These example sentences are selected automatically from various online news sources to reflect current usage of the word 'leverage.' Views expressed in the examples do not represent the opinion of Merriam-Webster or its editors. Send us feedback.

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First Known Use of leverage

Noun

1830, in the meaning defined at sense 1

Verb

1957, in the meaning defined at sense 1

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Statistics for leverage

Last Updated

10 Jan 2019

Look-up Popularity

Time Traveler for leverage

The first known use of leverage was in 1830

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More Definitions for leverage

leverage

noun

Financial Definition of leverage

What It Is

Leverage is any technique that amplifies investor profits or losses. It's most commonly used to describe the use of borrowed money to magnify profit potential (financial leverage), but it can also describe the use of fixed assets to achieve the same goal (operating leverage).

How It Works

Financial Leverage

Let's look at selected balance sheet and income statement information for Company XYZ.

Company XYZ has invented a new product that will revolutionize the widget market, but it needs to build a new $1,000,000 factory. It must choose between using equity or long-term debt to build the factory. We can see the impact on profits of both decisions.

Scenario A: Raise $1,000,000 by issuing new stock

XYZ is able to raise $1,000,000 by issuing 500,000 new shares at $2 per share. It builds its new factory and immediately sees revenues double and operating expenses increase by $300,000 (about 43%). Let's look at the impact on its financial statements:

Profit per share has almost tripled. That's pretty good.

Scenario B: Use financial leverage, raise $1,000,000 in debt

Let's see what happens if XYZ chooses to use $1,000,000 in debt to finance its new factory. Assume it can borrow at 5% per year.

By using leverage, Company XYZ increases the profit available to shareholders.

Operating Leverage
If we go back to Company XYZ, we can examine the effects of operating leverage on profits. Let's say the company is trying to choose between building their factory or outsourcing production to a third-party manufacturer. If they outsource production, they will pay $0.75 for each $1 widget they sell.

Scenario C: Outsource production instead of investing in additional fixed assets (the new factory)

As in the previous example, assume the company is able to double revenues when the new widget hits the market.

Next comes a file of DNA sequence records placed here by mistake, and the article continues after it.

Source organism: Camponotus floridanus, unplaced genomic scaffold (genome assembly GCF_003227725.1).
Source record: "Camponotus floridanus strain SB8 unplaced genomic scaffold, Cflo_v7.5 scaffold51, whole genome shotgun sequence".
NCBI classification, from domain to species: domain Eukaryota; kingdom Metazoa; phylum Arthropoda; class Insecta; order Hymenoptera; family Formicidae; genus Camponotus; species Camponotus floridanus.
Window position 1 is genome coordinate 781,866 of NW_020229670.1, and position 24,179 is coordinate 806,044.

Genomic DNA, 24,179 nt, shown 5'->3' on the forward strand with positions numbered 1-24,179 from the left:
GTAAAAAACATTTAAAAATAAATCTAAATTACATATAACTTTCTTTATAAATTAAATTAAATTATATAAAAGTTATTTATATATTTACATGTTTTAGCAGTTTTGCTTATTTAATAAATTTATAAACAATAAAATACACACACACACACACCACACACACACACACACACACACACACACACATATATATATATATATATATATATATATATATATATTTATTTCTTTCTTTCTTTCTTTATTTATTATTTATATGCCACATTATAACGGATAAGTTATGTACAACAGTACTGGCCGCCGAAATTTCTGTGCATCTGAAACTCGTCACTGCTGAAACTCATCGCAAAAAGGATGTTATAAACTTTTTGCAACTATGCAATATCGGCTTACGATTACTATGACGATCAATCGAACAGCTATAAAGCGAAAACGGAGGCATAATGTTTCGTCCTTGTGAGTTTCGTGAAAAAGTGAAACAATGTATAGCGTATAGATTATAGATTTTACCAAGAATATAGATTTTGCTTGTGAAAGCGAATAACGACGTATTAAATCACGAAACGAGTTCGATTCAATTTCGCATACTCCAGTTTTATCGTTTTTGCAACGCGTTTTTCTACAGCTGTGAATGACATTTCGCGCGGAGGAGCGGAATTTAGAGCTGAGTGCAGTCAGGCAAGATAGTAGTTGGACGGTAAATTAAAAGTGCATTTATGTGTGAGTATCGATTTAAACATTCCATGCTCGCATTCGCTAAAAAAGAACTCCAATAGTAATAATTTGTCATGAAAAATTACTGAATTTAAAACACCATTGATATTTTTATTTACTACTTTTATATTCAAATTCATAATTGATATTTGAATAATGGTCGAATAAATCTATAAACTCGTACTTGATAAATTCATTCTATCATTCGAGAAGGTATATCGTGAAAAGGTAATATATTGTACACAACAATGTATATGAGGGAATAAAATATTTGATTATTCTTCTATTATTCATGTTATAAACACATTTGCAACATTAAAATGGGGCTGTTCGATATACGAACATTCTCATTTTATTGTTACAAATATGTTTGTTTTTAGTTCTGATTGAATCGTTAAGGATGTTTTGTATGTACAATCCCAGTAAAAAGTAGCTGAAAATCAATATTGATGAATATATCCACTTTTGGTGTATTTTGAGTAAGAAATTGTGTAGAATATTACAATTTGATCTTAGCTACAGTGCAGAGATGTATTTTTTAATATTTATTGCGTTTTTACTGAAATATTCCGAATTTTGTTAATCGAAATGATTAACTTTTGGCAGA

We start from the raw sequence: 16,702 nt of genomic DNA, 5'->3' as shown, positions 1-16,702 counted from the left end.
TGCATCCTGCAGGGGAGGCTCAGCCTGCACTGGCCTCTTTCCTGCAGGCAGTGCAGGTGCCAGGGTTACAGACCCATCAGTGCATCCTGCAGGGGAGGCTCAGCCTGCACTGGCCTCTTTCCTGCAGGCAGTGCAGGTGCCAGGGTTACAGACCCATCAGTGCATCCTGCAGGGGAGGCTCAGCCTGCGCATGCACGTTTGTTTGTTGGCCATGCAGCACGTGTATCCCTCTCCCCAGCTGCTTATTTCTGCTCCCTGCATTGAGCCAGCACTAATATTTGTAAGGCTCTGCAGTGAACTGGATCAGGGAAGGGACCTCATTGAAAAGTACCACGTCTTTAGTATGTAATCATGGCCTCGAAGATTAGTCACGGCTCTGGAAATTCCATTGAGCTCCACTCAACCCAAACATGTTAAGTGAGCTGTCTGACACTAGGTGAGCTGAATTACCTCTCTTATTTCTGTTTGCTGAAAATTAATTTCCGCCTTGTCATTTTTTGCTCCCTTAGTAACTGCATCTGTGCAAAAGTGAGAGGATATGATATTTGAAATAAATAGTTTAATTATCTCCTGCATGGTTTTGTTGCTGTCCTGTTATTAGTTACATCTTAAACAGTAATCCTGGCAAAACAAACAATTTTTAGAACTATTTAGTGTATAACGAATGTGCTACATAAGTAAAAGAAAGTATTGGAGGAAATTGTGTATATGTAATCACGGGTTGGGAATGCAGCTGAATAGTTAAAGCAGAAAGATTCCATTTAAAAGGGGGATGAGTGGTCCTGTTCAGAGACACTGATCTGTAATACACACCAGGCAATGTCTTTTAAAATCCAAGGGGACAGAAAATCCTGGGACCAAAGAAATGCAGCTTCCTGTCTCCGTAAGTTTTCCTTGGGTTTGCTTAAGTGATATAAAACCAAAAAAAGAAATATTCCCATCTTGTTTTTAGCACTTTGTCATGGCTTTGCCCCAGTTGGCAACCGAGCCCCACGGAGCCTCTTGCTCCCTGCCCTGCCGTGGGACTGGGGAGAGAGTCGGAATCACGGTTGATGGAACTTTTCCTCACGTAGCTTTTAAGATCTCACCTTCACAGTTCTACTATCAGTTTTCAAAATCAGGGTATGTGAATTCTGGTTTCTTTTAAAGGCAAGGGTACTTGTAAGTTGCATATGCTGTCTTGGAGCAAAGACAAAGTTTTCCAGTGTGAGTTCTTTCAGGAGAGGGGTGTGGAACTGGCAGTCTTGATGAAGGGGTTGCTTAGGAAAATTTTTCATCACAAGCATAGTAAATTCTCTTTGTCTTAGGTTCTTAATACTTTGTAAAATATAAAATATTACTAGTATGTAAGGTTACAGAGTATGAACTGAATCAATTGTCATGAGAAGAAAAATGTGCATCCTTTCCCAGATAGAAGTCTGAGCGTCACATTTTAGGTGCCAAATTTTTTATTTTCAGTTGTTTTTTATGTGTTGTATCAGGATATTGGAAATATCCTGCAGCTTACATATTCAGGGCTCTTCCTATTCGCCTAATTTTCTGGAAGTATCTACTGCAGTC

Comparing the results side-by-side, we can see the effects of leverage on profit potential:

Leverage it is not without risk. It requires a commitment to keep up with the principal and interest payments on the debt. If it's unable to do so, it will be forced into bankruptcy and shareholders will lose everything.

Why It Matters

Too much leverage can be bad, but there's no hard and fast rule as to how much is too much. No matter what its use, leverage can be a powerful tool when used responsibly. Savvy investors and companies use leverage to expand, hedge and speculate, but the overly aggressive can easily get in over their heads by losing money or going into bankruptcy.

For investors considering companies with debt, one of the most popular evaluations of a company's leverage is the debt-to-equity ratio (D/E). The interest coverage ratio, also known as times interest earned, is also a measure of how well a company can meet its interest-payment obligations. In general, these ratios suggest whether a company is "too safe" and is neglecting opportunities to magnify earnings through leverage or is overleveraged and at serious risk of default or bankruptcy.

Source: Investing Answers

leverage

noun

English Language Learners Definition of leverage

 (Entry 1 of 2)

: influence or power used to achieve a desired result

: the increase in force gained by using a lever

leverage

verb

English Language Learners Definition of leverage (Entry 2 of 2)

: to use (something valuable) to achieve a desired result

leverage

noun
le·​ver·​age | \ ˈle-vrij, -və-rij \

Legal Definition of leverage

 (Entry 1 of 2)

: the use of credit to enhance one's speculative capacity

leverage

transitive verb
leveraged; leveraging

Legal Definition of leverage (Entry 2 of 2)

: to provide (as a corporation) or supplement (as money) with leverage

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More from Merriam-Webster on leverage

Rhyming Dictionary: Words that rhyme with leverage

Thesaurus: All synonyms and antonyms for leverage

Spanish Central: Translation of leverage

Nglish: Translation of leverage for Spanish Speakers

Britannica English: Translation of leverage for Arabic Speakers